The Crown fact check: How accurate is The Crown? What’s fact & fiction? Episodes explained

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Season four of The Crown is set during the years 1977 until 1990 and covers many historical events including the marriage of Princess Diana (played by Emma Corrin) and Prince Charles (Josh O’Connor), Margaret Thatcher (Gillian Anderson) as Prime Minister, apartheid and the Falklands War. Express.co.uk has everything you need to know about the historical accuracy of The Crown season four.

How accurate is The Crown? What’s fact & fiction?

The Crown is created by playwright, Peter Morgan.

The series is set against the backdrop of a real historical timeline and events, but creator, Morgan, has used blended historical fact with fiction to tell the story of the British Royal Family.

Royal expert Marlene Koening exclusively gave her thoughts on the show’s accuracy.

She said: “No, it is a fictionalized account of living and dead people.

READ MORE The Crown season 4: Did Prince Philip like Princess Diana?

“The characters are real, but their stories, their lives, are not always presented with historical accuracy.”

The fourth series sees the marriage and subsequent breakdown of Prince Charles and Princess Diana’s relationship, Princess Margaret’s personal struggles and introduces all of the Queen’s children, but what is fact and what is fiction?

Historian Robert Lacey serves as the show’s historical consultant, who told Town and Country mag there are “two sorts of truth” in The Crown.

He said: “There are two sorts of truth. There’s historical truth and then there’s the larger truth about the past.

Creator Morgan told The Times: “We do our very, very best to get it right, but sometimes I have to conflate [incidents] . . . You sometimes have to forsake accuracy, but you must never forsake the truth.”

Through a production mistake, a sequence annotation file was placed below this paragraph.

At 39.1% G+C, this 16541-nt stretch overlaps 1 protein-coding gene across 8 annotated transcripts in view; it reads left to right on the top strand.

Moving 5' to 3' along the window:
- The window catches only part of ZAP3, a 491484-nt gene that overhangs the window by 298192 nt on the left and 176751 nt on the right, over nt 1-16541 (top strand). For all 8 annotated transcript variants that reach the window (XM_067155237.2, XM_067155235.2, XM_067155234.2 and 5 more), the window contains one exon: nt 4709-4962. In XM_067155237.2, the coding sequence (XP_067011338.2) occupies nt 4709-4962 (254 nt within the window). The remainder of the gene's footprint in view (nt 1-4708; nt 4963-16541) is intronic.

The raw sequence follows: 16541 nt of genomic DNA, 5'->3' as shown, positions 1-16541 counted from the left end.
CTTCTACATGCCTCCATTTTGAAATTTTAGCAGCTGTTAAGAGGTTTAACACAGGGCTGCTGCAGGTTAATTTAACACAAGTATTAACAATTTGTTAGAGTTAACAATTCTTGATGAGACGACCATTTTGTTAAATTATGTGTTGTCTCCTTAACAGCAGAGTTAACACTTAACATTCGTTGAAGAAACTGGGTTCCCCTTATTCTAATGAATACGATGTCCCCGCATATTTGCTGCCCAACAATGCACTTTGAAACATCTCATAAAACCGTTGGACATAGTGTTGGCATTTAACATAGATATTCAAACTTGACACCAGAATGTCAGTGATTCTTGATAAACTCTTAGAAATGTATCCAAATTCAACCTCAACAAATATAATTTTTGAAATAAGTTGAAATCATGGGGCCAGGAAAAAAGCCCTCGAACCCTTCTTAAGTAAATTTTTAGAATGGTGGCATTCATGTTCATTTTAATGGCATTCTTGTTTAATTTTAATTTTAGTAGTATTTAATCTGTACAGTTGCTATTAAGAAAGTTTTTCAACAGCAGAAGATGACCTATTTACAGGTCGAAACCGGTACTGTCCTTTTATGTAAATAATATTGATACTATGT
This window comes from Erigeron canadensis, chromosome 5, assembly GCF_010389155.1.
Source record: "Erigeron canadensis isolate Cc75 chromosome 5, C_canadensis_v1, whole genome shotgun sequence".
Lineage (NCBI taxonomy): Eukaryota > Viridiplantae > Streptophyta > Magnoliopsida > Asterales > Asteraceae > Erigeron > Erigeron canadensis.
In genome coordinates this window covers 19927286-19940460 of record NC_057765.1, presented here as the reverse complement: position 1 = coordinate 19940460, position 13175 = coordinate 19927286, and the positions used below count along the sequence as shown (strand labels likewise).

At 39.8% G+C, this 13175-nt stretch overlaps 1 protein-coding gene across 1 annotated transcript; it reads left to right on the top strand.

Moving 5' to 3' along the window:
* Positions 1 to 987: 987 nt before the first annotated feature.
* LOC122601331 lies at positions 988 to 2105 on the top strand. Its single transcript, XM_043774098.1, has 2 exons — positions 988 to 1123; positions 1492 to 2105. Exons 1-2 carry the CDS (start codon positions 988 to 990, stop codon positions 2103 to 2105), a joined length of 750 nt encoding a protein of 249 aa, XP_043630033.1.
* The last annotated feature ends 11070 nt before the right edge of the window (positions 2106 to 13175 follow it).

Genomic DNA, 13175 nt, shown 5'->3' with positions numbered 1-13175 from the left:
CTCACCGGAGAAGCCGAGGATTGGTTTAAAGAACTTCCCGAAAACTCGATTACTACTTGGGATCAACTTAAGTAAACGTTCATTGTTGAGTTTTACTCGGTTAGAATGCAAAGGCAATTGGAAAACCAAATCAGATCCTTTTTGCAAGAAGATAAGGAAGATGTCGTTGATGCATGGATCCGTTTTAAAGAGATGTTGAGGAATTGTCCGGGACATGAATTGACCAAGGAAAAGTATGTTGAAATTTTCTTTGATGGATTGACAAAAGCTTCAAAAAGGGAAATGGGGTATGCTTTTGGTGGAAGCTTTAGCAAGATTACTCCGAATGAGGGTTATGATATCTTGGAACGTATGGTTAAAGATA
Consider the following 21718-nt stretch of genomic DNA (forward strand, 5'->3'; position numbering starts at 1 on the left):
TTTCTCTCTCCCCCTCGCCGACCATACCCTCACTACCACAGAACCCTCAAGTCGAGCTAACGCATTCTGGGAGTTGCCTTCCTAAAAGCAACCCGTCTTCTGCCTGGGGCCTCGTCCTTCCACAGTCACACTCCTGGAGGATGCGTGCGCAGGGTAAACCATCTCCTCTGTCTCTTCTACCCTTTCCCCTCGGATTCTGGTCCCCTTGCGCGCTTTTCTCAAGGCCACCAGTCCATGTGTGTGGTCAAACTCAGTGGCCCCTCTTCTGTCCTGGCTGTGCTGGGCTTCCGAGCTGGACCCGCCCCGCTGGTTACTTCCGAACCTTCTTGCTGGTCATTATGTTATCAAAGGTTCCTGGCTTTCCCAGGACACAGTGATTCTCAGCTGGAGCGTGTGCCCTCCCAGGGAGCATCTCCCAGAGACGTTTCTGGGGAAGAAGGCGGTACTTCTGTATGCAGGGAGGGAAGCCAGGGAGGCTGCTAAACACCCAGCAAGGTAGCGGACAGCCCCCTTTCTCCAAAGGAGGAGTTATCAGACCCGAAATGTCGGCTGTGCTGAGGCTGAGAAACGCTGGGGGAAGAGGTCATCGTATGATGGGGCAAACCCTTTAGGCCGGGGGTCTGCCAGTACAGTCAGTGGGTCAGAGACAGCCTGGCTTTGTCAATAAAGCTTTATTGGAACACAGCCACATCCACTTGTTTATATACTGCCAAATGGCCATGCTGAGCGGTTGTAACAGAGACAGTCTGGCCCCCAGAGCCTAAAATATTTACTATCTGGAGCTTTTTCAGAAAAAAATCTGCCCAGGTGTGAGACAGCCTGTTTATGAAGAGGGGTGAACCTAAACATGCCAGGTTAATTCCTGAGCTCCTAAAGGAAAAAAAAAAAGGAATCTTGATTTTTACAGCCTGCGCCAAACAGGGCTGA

Episode 1 – Gold Stick

The first episode of The Crown addresses the death of Lord Mountbatten (Charles Dance) in August 1979.

As seen in the series on Monday, August 27, 1979, Lord Mountbatten was killed during a family trip to Mullaghmore, County Sligo, Ireland.

He was assassinated by a hidden bomb on his fishing boat, Shadow V, which had been moored in the harbour at Mullaghmore, 12 miles from the border with County Fermanagh in Northern Ireland.

The bomb had been placed by the Provisional Irish Republican Army (IRA) member, Thomas McMahon the night before.

Onboard the boat at the time of the explosion was Mountbatten’s eldest daughter, Patricia, Lady Brabourne; her husband Lord Brabourne; their twin sons Nicholas and Timothy Knatchbull; Lord Brabourne’s mother Doreen, Dowager Lady Brabourne; and Paul Maxwell, a young crew member.

Mountbatten was pulled alive from the water following the explosion but died of his injuries before being brought to shore, reported the BBC.

His grandson, Nicholas, 14 and boatman Paul, 15 were killed by the blast and Doreen, Dowager Lady Brabourne, 83, died from her injuries on August 28, 1979.

McMahon was sentenced to life but In 1998, he was released from prison under the Good Friday Agreement, spending just 18 years in jail.

Following his death, he is seen in a flashback writing a letter earlier that day to Charles where he asks him to find “some sweet and innocent, well-tempered girl with no past.”

In reality, he did not write such a letter on the day of his death but he did write many similar letters, including the one with the famous phrase urging Prince Charles to “sow his wild oats.”

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Episode 3 – Fairytale

In episode three, Emma Corrin and Josh O’Connor recreate the real interview of Diana and Charles announcing their engagement.

Prince Charles really did say the phrase “Whatever love means” when a journalist commented the couple “looked very much in love.”

In real life, Diana can be seen nervously laughing at Charles’ comment but in The Crown, she looks confused and angry.

Moments after the interview, Charles is seen leaving for his House in Highgrove and it is later revealed he spent time with Camilla (Emerald Fennell), despite his engagement being announced.

This did not happen in real life, with Diana and Charles dining with the Queen Mother (Marion Bailey) at Clarence House later that evening.

Charles did also not immediately set off for a six-week tour just days after their engagement was announced.

According to The Times, engagement was announced on February 24, 1981, and Charles set off on his tour more than a month later on March 29.

Episode 4 – Favourites

In episode four of The Crown, the Queen is attempting to re-connect with her four children, after hearing Prime Minister Margaret Thatcher’s ‘favourite’ child had gone missing.

Mrs Thatcher’s son, Mark Thatcher (Freddie Fox), really did go missing during the Paris-Dakar car rally in January 1982 with his French co-driver, Anne-Charlotte Verney.